Despite the controversies, EGFR as tumor-target therapy remains a focus of interest. While IHC and EGFR gene copy number has proven unreliable for tumor EGFR expression assessment,(16,17) radioimmunoimaging as noninvasive molecular imaging is expected to provide more comprehensive visualization of tumor-expressing EGFR.(18,19) Radioimmunoimaging of EGFR using cetuximab was studied in several tumor types.(18,20–25) It is well established that heterogeneity among affinity and distribution of EGFR exists in the tumor site, affecting cetuximab accumulation in tumors and thereby hampering the therapeutic effect.(26,27) Using positron emission tomography (PET), EGFR expression of the whole tumor has become possible to be quantified.(20) Moreover, radioimmunoimaging provides direct evaluation of the cetuximab accumulation level in tumors. Due to the fact that antibody accumulation depends not only on the EGFR expression level but also on tumor perfusion, vascularity and vascular permeability,(18) the cetuximab accumulation level in tumors is more predictive of the therapeutic response than merely the EGFR expression level. Assessment of the antibody accumulation level in tumors can be performed by immuno-PET.(18)

Copper-64 (64Cu) is an attractive radionuclide for PET imaging due to its appropriate half-life of 12.7 h and easy production.(28) PET imaging using 64Cu-labeled antibodies has been successfully performed in our laboratory.(29,30) Furthermore, PET imaging using 64Cu-labeled cetuximab has been used successfully to detect EGFR expression in prostate(31) and cervical cancer.(32) Therefore, the aim of the current study was to investigate the EGFR expression level and radiolabeled cetuximab accumulation in colorectal cancers and its correlation with KRAS mutation status, and evaluate the potential of PET imaging using 64Cu-labeled cetuximab.

Materials and Methods

Cetuximab was obtained from Merck KgaA (Darmstadt, Germany). Bifunctional ligand DOTA (2-(4-isothiocyanatobenzyl)-1,4,7,10-tetraazacyclododecane-1,4,7,10-tetraacetic acid or p-SCN-Bz-DOTA) was purchased from Macrocyclics (Dallas, TX, USA). Copper-64 (350–500 MBq) was produced on a biomedical cyclotron CYPRIS HM-18 (Sumitomo Heavy Industries Ltd, Tokyo, Japan) at Gunma University Hospital. Indium-111 (74 MBq/mL) was purchased from Nihon Medi-Physics (Nishinomiya, Japan).

Cell lines and xenografts.  Human colorectal cancer cell lines HT-29, DLD-1, LoVo, SW480, SW620 and SW948 were obtained from ATCC (Manassas, VA, USA), and human colorectal cancer cell lines SNU-C4 and SNU-C5 were from Korean Cell Line Bank (Seoul, Korea). All cell lines were grown in their respective medium (McCoy’s 5A, Ham’s F12, RPMI 1640 or Leibovitz’s L-15, from Invitrogen [Carlsbad, CA, USA] or Wako [Osaka, Japan]) supplemented with 10% heat-inactivated FBS (Nichirei Bioscience, Tokyo, Japan) and 1% antibiotic (0.1 mg/mL penicillin and 100 U/mL streptomycin; Sigma-Aldrich, St Louis, MO, USA). All cell lines were grown as monolayers at 37°C in a humidified atmosphere comprising 5% CO2 and 95% air, except for SW480, SW620 and SW948, which had to be maintained in a CO2-free environment. KRAS mutation status analysis was performed using PCR-based direct sequencing as described previously.(33) Two cell lines (SW480 and SW620) had a homozygous mutation (G35T), whereas two cell lines (LoVo and DLD-1) had a heterozygous mutation (G38A). The four remaining cell lines (HT-29, SNU-C4, SNU-C5 and SW948) were wild type. Female athymic Balb/c nude mice were purchased from Japan CLEA (Tokyo, Japan). To make a colorectal tumor xenograft, 5 × 106 cells in 100 μL PBS suspension were injected subcutaneously in the dorsal flank of the mice and grown for 2–3 weeks (size approximately 200–300 mm3). The animal studies were performed in accordance with our institutional guidelines and were approved by the Local Animal Care Committee.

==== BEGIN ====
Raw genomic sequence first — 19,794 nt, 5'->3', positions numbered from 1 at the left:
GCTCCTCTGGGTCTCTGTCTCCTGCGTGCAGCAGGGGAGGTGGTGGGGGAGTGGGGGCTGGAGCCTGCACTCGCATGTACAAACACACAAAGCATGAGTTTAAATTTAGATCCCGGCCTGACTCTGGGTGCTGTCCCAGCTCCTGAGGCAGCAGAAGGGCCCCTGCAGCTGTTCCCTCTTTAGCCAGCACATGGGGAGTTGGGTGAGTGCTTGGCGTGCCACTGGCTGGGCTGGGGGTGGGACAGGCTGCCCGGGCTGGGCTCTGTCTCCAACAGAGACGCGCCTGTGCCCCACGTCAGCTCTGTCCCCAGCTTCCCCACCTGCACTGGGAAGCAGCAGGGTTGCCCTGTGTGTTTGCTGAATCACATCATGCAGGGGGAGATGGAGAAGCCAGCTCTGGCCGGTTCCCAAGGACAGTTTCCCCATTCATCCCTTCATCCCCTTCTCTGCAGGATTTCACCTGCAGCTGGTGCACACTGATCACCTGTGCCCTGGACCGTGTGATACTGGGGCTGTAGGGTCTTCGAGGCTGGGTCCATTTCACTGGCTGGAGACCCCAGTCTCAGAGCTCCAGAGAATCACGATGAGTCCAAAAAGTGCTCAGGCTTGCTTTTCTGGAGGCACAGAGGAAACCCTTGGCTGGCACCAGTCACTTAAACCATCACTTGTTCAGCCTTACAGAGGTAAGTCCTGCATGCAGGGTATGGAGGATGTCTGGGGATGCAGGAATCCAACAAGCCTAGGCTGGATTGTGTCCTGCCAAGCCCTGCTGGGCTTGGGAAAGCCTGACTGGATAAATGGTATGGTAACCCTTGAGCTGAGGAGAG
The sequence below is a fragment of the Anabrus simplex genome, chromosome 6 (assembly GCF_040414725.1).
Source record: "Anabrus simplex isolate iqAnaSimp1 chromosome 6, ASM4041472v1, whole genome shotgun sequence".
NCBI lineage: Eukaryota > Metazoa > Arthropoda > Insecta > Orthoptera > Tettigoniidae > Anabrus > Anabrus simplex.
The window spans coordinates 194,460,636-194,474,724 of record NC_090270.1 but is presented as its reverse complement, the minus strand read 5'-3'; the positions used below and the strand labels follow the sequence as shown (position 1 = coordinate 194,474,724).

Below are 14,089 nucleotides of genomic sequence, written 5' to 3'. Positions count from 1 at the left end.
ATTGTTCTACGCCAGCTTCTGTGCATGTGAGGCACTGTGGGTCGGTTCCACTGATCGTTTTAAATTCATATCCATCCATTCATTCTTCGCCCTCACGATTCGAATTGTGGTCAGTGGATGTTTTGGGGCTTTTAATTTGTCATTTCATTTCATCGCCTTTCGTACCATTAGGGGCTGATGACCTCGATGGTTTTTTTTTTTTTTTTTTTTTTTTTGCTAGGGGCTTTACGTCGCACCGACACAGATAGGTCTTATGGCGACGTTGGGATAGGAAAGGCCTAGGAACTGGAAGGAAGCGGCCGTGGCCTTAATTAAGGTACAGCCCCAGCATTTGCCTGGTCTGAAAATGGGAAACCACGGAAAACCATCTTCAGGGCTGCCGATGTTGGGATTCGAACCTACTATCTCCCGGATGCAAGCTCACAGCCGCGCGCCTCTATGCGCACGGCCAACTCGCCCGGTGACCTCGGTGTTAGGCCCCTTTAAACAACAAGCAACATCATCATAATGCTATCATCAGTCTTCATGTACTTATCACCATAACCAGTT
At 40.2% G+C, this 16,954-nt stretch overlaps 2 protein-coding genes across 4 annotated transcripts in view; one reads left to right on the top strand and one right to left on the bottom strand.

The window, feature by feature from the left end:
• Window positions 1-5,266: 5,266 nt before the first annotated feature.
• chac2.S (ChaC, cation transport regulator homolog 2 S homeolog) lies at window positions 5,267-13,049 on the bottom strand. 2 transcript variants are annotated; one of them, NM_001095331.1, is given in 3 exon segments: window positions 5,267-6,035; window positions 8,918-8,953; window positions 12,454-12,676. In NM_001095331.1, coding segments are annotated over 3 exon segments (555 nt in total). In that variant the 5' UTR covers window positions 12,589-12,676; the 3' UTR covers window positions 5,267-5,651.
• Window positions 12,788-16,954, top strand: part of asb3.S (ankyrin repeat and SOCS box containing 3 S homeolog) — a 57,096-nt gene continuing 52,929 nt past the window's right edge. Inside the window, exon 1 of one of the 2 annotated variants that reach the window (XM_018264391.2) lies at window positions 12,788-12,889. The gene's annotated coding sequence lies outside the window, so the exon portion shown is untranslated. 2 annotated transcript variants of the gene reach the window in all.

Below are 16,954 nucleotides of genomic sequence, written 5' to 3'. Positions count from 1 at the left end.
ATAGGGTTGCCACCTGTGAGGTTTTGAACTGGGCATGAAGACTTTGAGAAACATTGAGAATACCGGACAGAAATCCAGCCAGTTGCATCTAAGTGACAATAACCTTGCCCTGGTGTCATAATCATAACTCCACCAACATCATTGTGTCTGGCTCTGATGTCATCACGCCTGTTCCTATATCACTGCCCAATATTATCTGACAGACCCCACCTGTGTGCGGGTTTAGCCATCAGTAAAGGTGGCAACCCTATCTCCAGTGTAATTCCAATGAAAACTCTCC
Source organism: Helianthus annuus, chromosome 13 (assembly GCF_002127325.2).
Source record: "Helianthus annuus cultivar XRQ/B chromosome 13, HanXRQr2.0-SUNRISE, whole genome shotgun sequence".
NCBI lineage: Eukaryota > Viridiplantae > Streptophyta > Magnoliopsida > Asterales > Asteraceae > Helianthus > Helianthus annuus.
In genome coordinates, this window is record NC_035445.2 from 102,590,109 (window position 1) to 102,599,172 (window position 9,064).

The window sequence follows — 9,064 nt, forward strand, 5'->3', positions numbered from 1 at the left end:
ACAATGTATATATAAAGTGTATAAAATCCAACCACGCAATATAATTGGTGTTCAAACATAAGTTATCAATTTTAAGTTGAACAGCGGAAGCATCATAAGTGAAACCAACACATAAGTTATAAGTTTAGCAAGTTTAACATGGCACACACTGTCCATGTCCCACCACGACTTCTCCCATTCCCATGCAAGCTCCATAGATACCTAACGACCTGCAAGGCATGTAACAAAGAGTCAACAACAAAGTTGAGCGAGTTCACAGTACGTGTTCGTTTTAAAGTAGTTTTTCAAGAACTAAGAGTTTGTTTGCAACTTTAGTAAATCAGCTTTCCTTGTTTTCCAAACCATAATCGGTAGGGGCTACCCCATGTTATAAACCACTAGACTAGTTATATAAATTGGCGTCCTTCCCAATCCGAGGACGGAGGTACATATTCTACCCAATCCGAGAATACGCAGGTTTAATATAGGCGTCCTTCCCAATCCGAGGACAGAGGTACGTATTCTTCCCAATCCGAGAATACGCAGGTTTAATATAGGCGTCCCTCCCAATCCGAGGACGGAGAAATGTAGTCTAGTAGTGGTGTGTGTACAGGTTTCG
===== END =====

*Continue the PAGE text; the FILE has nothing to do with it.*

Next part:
EGFR expression analysis.  Tumor tissues from xenografts were lysed with PMSF-added T-PER tissue protein extraction buffer (Pierce Biotechnology, Inc., Rockford, IL, USA) and homogenized with Polytron (Kinematica Inc., Bohemia, NY, USA). The protein concentration was determined using DC Protein assay kit (Bio-Rad Laboratories, Hercules, CA, USA). Proteins (50 μg) were fractionated on 5–20% gradient SDS-PAGE gel (Atto, Tokyo, Japan) and blotted onto PVDF membrane (Millipore, Billerica, MA, USA) by electrotransfer. After blocking for 1 h, the blots were then incubated overnight at 4°C with primary antibodies directed against EGFR (#2232; Cell Signaling, Beverly, MA, USA) or anti β-actin (clone AC-15; Sigma-Aldrich) as a loading control. Bound antibodies were visualized using HRP-linked secondary antibodies (sc-2030; Santa Cruz Biotechnology, Inc., Santa Cruz, CA, USA) or anti-mouse IgG (KPL Inc., Gaithersburg, MD, USA), developed with Amersham ECL detection reagents (GE Healthcare UK Ltd, Buckinghamshire, UK). Film was scanned using positive-film mode. Densitometry analysis to obtain an adjusted EGFR band intensity was made using ImageJ software (version 1.43, developed by Wayne Rasband; The National Institute of Health, Bethesda, MD, USA). Quantitative confirmation of the EGFR expression level was made by performing ELISA using Human EGFR ELISA Kit (Boster Biological Technology, Wuhan, China) following the manufacturer’s instructions. The result was reported as the EGFR concentration in protein.